Top 7 tips for dealing with Student Apathy

Elementary and middle school students are still attention seekers.  They still want that sense of approval from their teachers.  The challenge with them is getting them to focus their energy on the task at hand.

What do you do when their is no energy?

As a high school teacher,  I see this behavior everyday.  Students that want nothing to do with learning regardless of how interesting or fun I make the lesson.  We feel like we try everything from our end to get these students motivated and they need to give a little bit on their end.  Regardless of what we try, nothing seems to get through.  Although their isn’t a simple solution to this, here is what I came up through my experience and research.

  1. Keep working toward building relationships

    You could go a whole year trying to spark discussion with students to get them talking, yet some students are reluctant regardless of all your efforts.  This starts with listening. Understanding what their needs,  what they are looking to get from your class and their needs will help you better engage them.

  2. Be positive and enthusiastic, yet genuine

    Have fun teaching the lesson.  Attitude is contiguous.  Remember you need to be a good salesman to get students to buy in to your class.  At the same time, students respect people that are real with them.  They might not be happy with it at all times but they get where you are coming from.

  3. Make it relate-able and relevant

    More high school student are going to listen in  if the topic pertains to something that effects them now or in the near future.  Explain why this should matter to them.   I try to draw a parallel with something they understand to make sense of a more complex topic.

  4. Model the behavior you expect

    Lead by example.  From the way you greet students when they walk in the door to how you speak to other adults in the building.  Students see everything and they will call you out on your bluff.

  5. Set clear expectations and guidelines

    If students understand how to succeed in class and what they could do to get their, they are much more likely make the decision to be successful.  I know…You could make it blatantly obvious as to how to get that 100, yet some kids still won’t put in the work.  However, continue to show them what success looks like.  Some of the average students will starting coming around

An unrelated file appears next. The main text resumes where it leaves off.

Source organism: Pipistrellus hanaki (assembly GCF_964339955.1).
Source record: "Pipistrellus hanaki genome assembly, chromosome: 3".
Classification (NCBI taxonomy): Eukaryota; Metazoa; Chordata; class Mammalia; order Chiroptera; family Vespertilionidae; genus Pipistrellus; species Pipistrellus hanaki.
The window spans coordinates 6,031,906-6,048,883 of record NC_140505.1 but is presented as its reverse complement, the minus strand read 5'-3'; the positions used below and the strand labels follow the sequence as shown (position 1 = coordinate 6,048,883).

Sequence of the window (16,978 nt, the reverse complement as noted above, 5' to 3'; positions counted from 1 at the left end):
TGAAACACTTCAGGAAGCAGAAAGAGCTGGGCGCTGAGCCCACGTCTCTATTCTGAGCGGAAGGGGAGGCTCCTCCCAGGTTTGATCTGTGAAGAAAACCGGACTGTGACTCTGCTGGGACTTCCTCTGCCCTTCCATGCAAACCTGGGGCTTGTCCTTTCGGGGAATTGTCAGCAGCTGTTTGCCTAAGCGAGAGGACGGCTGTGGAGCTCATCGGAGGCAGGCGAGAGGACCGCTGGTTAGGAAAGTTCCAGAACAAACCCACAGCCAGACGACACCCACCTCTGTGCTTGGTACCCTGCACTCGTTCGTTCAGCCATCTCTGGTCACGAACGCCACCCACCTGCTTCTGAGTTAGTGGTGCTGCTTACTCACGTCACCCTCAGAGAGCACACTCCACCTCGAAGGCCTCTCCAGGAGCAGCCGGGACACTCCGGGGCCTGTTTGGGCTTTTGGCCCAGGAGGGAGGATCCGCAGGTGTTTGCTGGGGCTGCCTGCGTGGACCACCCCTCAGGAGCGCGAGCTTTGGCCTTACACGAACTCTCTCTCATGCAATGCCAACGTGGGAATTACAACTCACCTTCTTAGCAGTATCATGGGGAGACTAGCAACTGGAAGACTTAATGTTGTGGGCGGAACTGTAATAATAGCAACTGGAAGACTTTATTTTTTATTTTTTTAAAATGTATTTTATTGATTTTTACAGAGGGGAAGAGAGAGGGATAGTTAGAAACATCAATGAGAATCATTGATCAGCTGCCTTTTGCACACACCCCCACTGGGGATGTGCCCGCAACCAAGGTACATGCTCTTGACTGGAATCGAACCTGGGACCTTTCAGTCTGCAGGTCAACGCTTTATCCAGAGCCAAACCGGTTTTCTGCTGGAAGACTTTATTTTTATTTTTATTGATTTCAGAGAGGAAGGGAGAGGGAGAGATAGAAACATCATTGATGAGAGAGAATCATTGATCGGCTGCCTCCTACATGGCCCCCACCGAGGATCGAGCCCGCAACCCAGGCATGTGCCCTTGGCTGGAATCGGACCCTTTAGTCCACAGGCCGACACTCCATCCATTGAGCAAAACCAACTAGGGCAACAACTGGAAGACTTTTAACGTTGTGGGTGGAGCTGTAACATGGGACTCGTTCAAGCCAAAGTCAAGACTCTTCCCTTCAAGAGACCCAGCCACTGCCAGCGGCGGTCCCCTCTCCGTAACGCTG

6. Teach them how to prepare

    With presentation software,  learning management systems and other ed tech gadget, we falsely assume students have it easy in regards to resources to help them(I assumed these as a young teacher).  We just assume students know how to prepare for assessments and assignments.  Guide them in the process of thinking and developing.

  7. Hold Students to high standards, but meet them where they are

    We want to set the bar high for our student, but we want it to be an obtainable. This will prevent them from quitting on you and themselves.  We also do not want to teach over their heads.

Its important to remember that its nearly impossible to get through to every student.  I’m sure we have all heard the phrase “You can’t save them all”.  However, these tips might help you turn below average engagement into average or elevate the level of excitement just slightly they we are doing something right.

Listen to the podcast to get a more in-depth view of this topic.

 

 

 

1 thought on “Top 7 tips for dealing with Student Apathy”

  1. I understand how hard it can be on the teachers when they have to teach an uninterested student. It only gets worse in special education where the child genuinely has difficulties concentrating on the lesson or something similar. As a parent of a learning disabled child, I am in gratitude of his teachers at Aaron School here in New York, who continue to be wonderful at their work.

    Like

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